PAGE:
Photo by: Stewart
I'm an omnivore, but I do have certain rules around what I consume. For example, I'll never eat anything I've ever had as a pet (although twice I inadvertently ate horse in France and Japan), I won't eat primates or any endangered species, and I prefer not to eat threatened species (but will if necessary to avoid an awkward moment at a dinner party). Or bugs, I won't eat those either. I always thought I was doing pretty good following this code, but admittedly never really taking the time to research the fish I consume.
Until I saw The End of the Line.
The End of the Line, the first major documentary about the catastrophic effect of overfishing our oceans, premiered last week at the Sundance Film Festival. Filmed over two years, the film follows investigative reported Charles Clover, who penned a book with the same title, as he comes face-to-face with celebrity restaurateurs and politicians who dismiss the havoc they are doing to our oceans.
Yeah! to Jamie Oliver who has removed all reference to bluefin tuna from his books after being told of the devastating effect.
Boo! to Nobu, who refuses to remove Chilean sea bass and bluefin tuna from his menus even after repeated requests to do so.
According to an international group of ecologists and economists, "If we continue fishing as we are now, we will see the end of most seafood by 2048." Hi-tech fishing vessels leave it impossible for fish to escape, and the demand for cod in the early 1990's led not only to the decimation of that species off the coast of Newfoundland, but the fishing industry as well.
"Overfishing is the great environmental disaster that people haven't heard about," said film producer George Duffield. "Just last week, a global conference about bluefin tuna stocks saw almost no media coverage in the U.S. We hope this film really sounds the alarm. We can fix this problem starting right now."
Who is responsible? Consumers who continue to buy endangered fish, politicians who blatantly ignore the repeated requests of scientists, fisherman who continuously fish well beyond the set quotas, and the global fishing industry that is dragging its feet in response to an approaching catastrophe.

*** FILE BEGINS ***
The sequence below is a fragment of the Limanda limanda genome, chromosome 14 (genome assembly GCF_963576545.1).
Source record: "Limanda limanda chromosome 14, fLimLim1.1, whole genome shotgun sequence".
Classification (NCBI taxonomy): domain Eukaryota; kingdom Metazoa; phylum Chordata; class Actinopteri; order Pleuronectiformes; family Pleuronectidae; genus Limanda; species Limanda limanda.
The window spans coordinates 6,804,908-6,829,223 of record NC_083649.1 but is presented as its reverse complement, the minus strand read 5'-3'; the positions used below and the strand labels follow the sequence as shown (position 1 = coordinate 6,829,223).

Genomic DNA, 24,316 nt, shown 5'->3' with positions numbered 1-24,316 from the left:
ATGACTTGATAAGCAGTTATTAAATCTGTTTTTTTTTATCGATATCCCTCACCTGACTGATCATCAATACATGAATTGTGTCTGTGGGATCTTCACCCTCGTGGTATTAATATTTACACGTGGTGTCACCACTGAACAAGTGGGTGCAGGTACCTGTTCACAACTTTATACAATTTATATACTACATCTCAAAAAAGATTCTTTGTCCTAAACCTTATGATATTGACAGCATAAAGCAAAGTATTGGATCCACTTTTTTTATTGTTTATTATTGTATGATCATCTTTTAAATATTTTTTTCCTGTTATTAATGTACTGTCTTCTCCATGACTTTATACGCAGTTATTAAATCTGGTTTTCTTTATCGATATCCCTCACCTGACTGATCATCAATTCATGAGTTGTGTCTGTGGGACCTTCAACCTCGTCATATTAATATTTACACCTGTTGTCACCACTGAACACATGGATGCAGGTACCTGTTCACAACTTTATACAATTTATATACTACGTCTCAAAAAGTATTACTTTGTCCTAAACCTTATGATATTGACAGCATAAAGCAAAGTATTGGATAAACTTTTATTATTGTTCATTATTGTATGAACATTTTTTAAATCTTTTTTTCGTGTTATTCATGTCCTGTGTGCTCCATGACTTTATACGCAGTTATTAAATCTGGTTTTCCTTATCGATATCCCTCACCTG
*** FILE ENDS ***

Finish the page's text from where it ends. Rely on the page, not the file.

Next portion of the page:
But this doesn't mean that we need to stop eating fish and frequenting our favorite sushi restaurants. It means that we need to be well-informed and ask questions: where does this fish come from and how was it caught? Make sure the fish is from sustainable fisheries. We also need to reach out to our politicians and let them know how we feel. Let them know we need to reduce and control the number of fishing vessels across the world, protect large areas of the ocean and stop using destructive nets that destroy the ocean floor and its inhabitants.
After viewing the film (tears literally streaming down my face in parts) I vowed to only eat sustainable seafood. We can no longer hunt our fish into extinction.
Ask before you buy: only eat sustainable seafood.
Tell politicians: respect the science, cut the fishing fleet.
Join the campaign: for marine protected areas and responsible fishing.
Lay claim to your piece of the ocean (2 hectares each!)
1 billion people rely on fish as an important source of protein. (www.panda.org)
According to the UNFAO, about 70% of our global fisheries are now being fished close to, already at, or beyond their capacity.
As many as 90% of all the oceans' large fish have been fished out. (www.panda.org)
Government subsidies of over $15 billionn a year play a major role in creating the world's fishing fleets. (www.panda.org)
A Greenpeace report states that 40% of the world's oceans should be placed in natural reserves. (www.msnbc.com)
Japan has caught $6 billion worth of illegal Southern Bluefin tuna over the past 20 years. (www.abc.net.au/)
In 200 tuna long liners set set 1.2 billion hooks catching untold numbers of turtles, seabirds and sharks. (www.ejfoundation.org/page270.html)
15 species of sharks have seen their numbers drop by 50% in the last 20 years. (http://news.nationalgeographic.com/)
Illegal fishing is worth up to $9 billion a year. (www.illegal-fishing.info)
52% of fish stocks are fully exploited. (www.msc.org)